Supercharged Math offers online math for students in grades four through eight, both live and recorded. Students beginning the program should have mastered addition, subtraction, multiplication, and division of whole numbers. This review is based on the recorded videos, although the primary course instructor, Aurora Lipper, encourages students to begin by attending a live session, then working independently if they wish.
Students learn the mechanics of mathematical calculations, but this program places a heavy emphasis on solving problems based on real-life applications. Students should gain an appreciation of why they need to learn math and how they can use it.
The design of the program is unique and very flexible. Students should work at their own pace at whatever level is appropriate for them.
The program is arranged under topics: fractions, decimals, percents, algebra, and geometry. PDF workbook pages for each topic are available under either “Grades 4-6th Workbooks” or “Grades 7-8th Workbooks.” Usually, students up through sixth grade will work on the first three areas, while seventh and eighth grades tackle algebra and geometry. The divisions between topics are often fuzzier than it sounds. For instance, older students might benefit from the advanced activities for fractions, decimals, and percents.
Generally, those new to a concept start with beginner assignments and follow up with intermediate assignments on the same topic. Beginner sessions assume students are new to the topic and teach sequentially. The intermediate level builds on that foundation and introduces some real-world applications. The advanced level takes students deeper with real-world applications, many related to science and engineering. After they’ve mastered beginner and intermediate assignments (or tested out) for all sessions on that topic, students go back and work through the advanced assignments on that same topic. Students who have already mastered a topic can begin with advanced sessions that are based entirely on applications.
There are seven sessions for every topic, and sessions can take from one to six weeks depending on the student's proficiency. Students will work through one topic at a time, but those topics will be revisited later. Each topic begins with an optional parent video that explains what students will learn. More important than the parent video is the link below the video where you can download a one-page Math Assignments Outline with a menu of assignments from which students or parents select those most useful.
All students begin a topic by watching a video. Initial presentations are taught by Lipper, and two other instructors present other sessions and help lead tutorials. If students are at intermediate or advanced levels, they can start with the video for the appropriate level. Videos run about 30 to 40 minutes, and students will generally watch two per week. Students will work on two to five workbook pages every day if they are learning new concepts. As students begin to work on math labs and applications, they complete fewer pages per day.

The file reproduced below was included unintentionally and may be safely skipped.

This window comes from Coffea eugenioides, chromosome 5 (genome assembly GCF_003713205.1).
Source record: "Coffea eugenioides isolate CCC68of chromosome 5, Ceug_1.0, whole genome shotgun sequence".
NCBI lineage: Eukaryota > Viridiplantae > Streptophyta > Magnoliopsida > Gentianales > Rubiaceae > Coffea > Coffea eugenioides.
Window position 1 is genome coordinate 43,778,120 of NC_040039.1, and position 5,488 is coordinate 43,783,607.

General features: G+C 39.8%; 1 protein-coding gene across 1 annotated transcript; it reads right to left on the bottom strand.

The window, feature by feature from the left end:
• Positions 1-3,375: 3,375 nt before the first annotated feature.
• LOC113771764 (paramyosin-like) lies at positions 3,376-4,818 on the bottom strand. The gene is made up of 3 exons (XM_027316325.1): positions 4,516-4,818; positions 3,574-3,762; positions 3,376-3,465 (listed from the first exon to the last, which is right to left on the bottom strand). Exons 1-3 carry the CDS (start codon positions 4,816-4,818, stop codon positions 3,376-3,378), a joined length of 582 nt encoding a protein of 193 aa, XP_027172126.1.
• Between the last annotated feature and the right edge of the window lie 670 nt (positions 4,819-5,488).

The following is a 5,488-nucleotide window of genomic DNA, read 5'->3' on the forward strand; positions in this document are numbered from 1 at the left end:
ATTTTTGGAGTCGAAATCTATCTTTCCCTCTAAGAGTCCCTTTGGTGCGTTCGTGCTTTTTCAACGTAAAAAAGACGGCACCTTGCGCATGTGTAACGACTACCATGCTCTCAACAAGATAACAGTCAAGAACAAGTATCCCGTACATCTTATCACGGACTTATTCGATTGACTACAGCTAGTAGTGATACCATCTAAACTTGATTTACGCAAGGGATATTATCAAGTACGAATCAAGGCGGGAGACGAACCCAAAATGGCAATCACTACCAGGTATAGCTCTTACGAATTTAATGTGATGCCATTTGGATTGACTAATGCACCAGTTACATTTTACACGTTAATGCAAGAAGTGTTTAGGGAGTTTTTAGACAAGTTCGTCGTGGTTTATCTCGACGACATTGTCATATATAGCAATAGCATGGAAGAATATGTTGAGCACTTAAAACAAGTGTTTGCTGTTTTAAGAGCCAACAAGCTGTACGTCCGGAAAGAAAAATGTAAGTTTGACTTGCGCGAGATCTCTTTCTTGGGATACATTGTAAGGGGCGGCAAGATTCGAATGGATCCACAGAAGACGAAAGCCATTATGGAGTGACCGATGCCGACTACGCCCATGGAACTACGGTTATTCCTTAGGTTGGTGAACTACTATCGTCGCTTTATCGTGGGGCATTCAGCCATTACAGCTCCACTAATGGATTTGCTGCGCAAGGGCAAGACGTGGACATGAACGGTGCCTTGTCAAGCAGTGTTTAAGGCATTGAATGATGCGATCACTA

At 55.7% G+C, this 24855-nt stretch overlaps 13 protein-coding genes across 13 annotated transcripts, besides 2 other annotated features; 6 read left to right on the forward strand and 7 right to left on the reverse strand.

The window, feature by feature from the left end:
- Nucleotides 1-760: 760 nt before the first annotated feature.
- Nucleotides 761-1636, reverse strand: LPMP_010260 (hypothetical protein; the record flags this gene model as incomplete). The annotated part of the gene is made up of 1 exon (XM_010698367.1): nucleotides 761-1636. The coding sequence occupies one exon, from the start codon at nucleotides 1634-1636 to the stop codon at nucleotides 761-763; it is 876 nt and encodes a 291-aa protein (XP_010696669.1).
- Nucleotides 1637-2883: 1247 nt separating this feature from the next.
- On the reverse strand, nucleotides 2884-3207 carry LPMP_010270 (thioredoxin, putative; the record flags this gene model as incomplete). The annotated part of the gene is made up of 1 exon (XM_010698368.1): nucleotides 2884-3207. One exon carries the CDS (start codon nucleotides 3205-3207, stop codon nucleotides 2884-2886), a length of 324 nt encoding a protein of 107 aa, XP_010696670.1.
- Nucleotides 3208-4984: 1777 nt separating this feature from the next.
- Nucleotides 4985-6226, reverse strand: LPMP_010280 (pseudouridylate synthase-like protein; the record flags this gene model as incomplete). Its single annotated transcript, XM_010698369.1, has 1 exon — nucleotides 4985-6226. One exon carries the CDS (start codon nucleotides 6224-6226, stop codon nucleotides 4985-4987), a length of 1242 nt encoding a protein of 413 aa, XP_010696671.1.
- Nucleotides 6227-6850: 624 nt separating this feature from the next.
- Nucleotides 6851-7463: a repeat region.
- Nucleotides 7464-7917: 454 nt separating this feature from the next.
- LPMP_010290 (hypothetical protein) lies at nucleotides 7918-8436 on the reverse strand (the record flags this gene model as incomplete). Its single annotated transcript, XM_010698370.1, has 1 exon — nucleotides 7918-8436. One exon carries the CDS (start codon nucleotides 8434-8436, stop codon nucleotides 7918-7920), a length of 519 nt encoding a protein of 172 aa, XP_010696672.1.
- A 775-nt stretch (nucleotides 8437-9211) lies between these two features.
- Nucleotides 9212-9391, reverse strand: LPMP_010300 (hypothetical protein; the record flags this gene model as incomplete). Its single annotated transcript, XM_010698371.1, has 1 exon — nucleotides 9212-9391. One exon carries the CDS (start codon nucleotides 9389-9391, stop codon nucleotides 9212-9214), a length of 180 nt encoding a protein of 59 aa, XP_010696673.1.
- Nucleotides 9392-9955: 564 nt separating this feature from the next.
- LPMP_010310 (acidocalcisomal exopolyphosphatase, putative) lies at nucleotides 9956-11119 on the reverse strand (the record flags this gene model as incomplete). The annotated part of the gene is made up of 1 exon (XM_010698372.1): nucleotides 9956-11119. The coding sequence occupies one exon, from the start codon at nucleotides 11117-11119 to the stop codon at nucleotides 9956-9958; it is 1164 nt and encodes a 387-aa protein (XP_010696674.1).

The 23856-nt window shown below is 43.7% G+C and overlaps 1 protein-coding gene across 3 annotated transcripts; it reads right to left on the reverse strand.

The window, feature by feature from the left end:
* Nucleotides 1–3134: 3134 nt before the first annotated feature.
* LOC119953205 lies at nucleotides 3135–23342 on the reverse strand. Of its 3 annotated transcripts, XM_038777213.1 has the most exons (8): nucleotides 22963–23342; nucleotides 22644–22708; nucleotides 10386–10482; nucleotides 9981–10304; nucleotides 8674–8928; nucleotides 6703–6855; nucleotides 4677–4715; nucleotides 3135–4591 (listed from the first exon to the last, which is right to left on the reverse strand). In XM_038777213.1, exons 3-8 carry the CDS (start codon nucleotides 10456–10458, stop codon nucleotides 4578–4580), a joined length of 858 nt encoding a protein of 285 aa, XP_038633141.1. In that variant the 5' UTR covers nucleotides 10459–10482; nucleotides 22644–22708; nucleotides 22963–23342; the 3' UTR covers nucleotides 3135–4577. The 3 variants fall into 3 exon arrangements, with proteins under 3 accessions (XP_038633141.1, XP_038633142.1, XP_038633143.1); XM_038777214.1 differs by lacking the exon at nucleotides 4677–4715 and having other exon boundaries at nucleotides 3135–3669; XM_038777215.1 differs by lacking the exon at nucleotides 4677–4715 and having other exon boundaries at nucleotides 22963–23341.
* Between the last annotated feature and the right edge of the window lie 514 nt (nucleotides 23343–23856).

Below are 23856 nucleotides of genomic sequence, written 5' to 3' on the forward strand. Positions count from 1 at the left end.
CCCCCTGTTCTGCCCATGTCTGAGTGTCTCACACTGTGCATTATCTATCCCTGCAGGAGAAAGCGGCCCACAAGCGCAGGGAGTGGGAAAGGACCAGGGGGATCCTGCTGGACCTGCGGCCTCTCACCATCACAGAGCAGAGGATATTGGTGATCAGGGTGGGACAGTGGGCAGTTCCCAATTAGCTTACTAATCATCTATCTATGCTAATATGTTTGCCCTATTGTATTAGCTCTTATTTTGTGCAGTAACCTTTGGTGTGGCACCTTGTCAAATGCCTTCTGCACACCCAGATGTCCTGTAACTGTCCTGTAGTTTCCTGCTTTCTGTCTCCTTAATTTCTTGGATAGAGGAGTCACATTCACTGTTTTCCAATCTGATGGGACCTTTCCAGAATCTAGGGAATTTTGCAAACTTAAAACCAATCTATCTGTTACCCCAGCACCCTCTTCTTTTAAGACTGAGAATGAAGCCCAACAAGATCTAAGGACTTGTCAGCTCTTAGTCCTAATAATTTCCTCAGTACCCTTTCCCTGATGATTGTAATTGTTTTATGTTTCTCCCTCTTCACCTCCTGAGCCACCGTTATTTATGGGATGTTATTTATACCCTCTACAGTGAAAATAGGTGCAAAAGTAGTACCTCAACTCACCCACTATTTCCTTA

After watching the video, students tackle assignments in workbook pages downloaded for each session. Workbook pages, developed specifically for this program by Lipper, include practice problems as well as games, puzzles, activities, and math labs. The last two or three pages of each set of workbook pages are a test. If students need more help with workbook activities, they can watch additional videos in which Lipper walks students step by step through the workbook pages. If students think concepts in the workbook look too easy for them, they can jump ahead to the test—testing out of the session if they have already mastered the material.
Students should have a binder for each topic in which they will insert their workbook pages. In addition to standard school supplies and the binders, students will need a protractor, a compass, a ruler (with both metric and standard measurements), grid paper, index cards, string, and dice (10-sided, 12-sided, or a polyhedral set).
Grading and Oversight
Students are provided with answer keys so they can check their own work. A grade sheet is included in the Curriculum Guide Packet along with an explanation of how students can track their own progress. (Parents can help as needed or keep records themselves.) You can watch the course’s video on assessment for more information.
Most students will need parental assistance at first to figure out how the program operates, but they should gradually be able to work more independently. Optional, small-group, private tutoring sessions are available each week.
Supercharged Math exceeds the Common Core Standards for Math, although it is not designed to align with them. (Parents can see where many of the standards are taught in the program if they need that information.) Instead, it is based on the math and thinking skills required for science and engineering students in college. Learning those skills should translate into a practical knowledge of math rather than mastery of skills for which students might see no need.